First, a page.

Why the Anthrax Murders Are Re-Surfacing 10 Years Later

A decade after the anthrax attacks killed five people and sent 17 to the hospital, and a year after the FBI officially closed the case, it's once again rearing its ugly head.

Sure, everyone loves a 10-year anniversary. But scientists are also posing serious questions about whether the FBI blamed the right guy. There are two main reasons why this is happening:

1. Bruce E. Ivins, the Fort Detrick scientist who the FBI believes mailed out packages of anthrax spores, committed suicide in 2008 before he could be tried for the crimes. Even though the FBI officially named Ivins the killer in 2010, his absence inevitably leaves the case vulnerable to conspiracy theories.

2. Tin. A handful of scientists are making a very big deal about a small amount of tin found in the anthrax samples used in the 2001 crimes. Three scientists who recently published their concerns in the Journal of Bioterrorism and Biodefense say that the trace amounts of tin may have been used as a coating to make the anthrax easier to inhale, and that Ivins didn't have the skill required for such a task.

But those reasons won't likely re-open the case, and they probably shouldn't. I love a good conspiracy theory as much as anyone, but Ivins sure looks guilty: He made majorly incriminating remarks regarding plots to murder a psychiatrist and a counselor, and a year before the 2001 attacks he wrote that he might do "terrible things." The image above is a page from Ivins' lab notebook. He also spent an inordinate amount of time burning the midnight oil in the lab around the time of the attacks. But let's not speak ill of the dead; maybe he was just loony.

But also consider the scientific argument, which is currently centered on traces of tin found in the samples. Specifically the scientists who published the Bioterrorism and Biodefense paper suggest that the anthrax spores were coated in a silicon-based compound with tin as the catalyst. But investigators say if tin was used as a coating, there would be more than trace amounts. Investigators also found the silicon was inside the spores, not on the surface as it would be if it were a coating.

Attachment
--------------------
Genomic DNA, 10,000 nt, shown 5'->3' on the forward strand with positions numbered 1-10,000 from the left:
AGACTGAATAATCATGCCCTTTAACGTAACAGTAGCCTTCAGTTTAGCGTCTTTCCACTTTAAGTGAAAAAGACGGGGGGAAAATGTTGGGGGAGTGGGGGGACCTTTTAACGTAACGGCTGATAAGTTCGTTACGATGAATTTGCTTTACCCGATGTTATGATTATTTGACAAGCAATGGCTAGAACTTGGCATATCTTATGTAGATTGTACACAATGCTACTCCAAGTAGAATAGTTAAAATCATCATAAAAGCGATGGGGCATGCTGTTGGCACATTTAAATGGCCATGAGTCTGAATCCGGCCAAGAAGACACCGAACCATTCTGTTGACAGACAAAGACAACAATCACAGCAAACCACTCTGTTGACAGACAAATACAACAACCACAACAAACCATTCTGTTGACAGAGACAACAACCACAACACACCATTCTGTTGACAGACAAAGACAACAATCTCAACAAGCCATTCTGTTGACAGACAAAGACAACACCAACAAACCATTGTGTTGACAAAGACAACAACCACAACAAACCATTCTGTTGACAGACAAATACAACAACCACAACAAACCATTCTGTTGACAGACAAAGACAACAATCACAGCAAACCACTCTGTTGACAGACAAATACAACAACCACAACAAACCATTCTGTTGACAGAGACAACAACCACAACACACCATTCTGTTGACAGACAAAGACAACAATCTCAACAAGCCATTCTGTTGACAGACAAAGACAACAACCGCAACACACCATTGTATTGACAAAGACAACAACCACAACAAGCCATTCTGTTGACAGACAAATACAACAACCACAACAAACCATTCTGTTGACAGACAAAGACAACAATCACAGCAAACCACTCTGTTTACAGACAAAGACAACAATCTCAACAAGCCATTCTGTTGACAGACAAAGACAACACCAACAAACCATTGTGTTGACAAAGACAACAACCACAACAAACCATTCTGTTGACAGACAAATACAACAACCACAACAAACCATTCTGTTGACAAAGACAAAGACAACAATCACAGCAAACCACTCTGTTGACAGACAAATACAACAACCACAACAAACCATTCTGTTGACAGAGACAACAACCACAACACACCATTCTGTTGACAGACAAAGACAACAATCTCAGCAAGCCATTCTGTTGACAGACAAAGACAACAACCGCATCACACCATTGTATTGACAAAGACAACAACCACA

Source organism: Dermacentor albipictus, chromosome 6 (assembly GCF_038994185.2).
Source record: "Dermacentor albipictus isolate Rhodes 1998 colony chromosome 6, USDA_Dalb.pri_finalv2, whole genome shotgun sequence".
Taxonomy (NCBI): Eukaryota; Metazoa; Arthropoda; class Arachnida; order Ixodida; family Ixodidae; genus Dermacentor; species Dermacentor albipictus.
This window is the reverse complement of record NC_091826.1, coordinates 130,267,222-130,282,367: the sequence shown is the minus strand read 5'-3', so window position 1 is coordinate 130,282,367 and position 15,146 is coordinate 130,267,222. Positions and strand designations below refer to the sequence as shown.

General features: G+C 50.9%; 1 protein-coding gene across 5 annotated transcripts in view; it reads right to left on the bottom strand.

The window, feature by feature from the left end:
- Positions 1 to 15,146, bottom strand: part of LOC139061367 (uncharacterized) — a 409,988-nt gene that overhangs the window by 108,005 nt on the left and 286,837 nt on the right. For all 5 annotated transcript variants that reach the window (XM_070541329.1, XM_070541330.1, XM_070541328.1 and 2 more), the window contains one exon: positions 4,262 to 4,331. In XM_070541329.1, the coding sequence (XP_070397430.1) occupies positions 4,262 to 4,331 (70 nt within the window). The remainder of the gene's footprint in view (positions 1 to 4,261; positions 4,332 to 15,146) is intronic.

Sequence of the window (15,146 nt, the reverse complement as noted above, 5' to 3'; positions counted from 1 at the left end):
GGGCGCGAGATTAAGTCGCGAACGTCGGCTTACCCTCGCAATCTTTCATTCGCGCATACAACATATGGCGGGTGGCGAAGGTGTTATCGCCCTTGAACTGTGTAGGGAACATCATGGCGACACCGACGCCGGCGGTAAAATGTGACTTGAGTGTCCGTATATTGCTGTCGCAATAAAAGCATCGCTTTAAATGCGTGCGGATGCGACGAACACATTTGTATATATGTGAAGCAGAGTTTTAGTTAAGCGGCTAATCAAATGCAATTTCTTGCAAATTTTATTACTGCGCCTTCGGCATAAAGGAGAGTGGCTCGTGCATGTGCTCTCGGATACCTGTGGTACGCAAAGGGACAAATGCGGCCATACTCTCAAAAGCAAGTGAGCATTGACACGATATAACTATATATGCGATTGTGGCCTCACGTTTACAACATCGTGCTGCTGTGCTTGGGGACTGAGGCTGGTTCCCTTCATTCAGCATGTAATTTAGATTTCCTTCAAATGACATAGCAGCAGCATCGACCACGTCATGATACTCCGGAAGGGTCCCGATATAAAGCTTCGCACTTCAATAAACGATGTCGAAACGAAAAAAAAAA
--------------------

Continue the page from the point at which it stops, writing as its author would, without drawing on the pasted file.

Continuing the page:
The three scientists also say that the FBI tried to cover up the fact that they found tin in the samples. FBI investigators, not surprisingly, say they've done no such thing. And they seem to be able to back that up: FBI investigator Joseph Michael told the LA Times he published a paper in 2008 that discussed the anthrax. He also said he presented seven slides discussing the presence of tin at the American Society for Microbiology meeting on Feb. 24, 2009. The FBI also mentions tin in this 2009 press release.

Also consider the fact that Barbara Hatch Rosenberg, one of the authors of the Bioterrorism and Biodefence paper, pushed the FBI to investigate another researcher, Steven J. Hatfill, who ended up winning a $5.82 million settlement from the government and was formally exonerated. Lastly, the Frontline program uses Jenifer Smith as a source, saying she was concerned about hastiness in solving the case. But she told the LA Times that despite that she actually thinks the FBI got the right guy.

PBS' Frontline, McClatchy and ProPublica also aired a television program detailing their criticism of the FBI's anthrax investigation. Three days later, ProPublica published an article saying the case would likely not be reopened. Despite the attempts at surfacing new evidence, I'm convinced Ivins did it. [LA Times, New York Times, ProPublica; Image: FBI]


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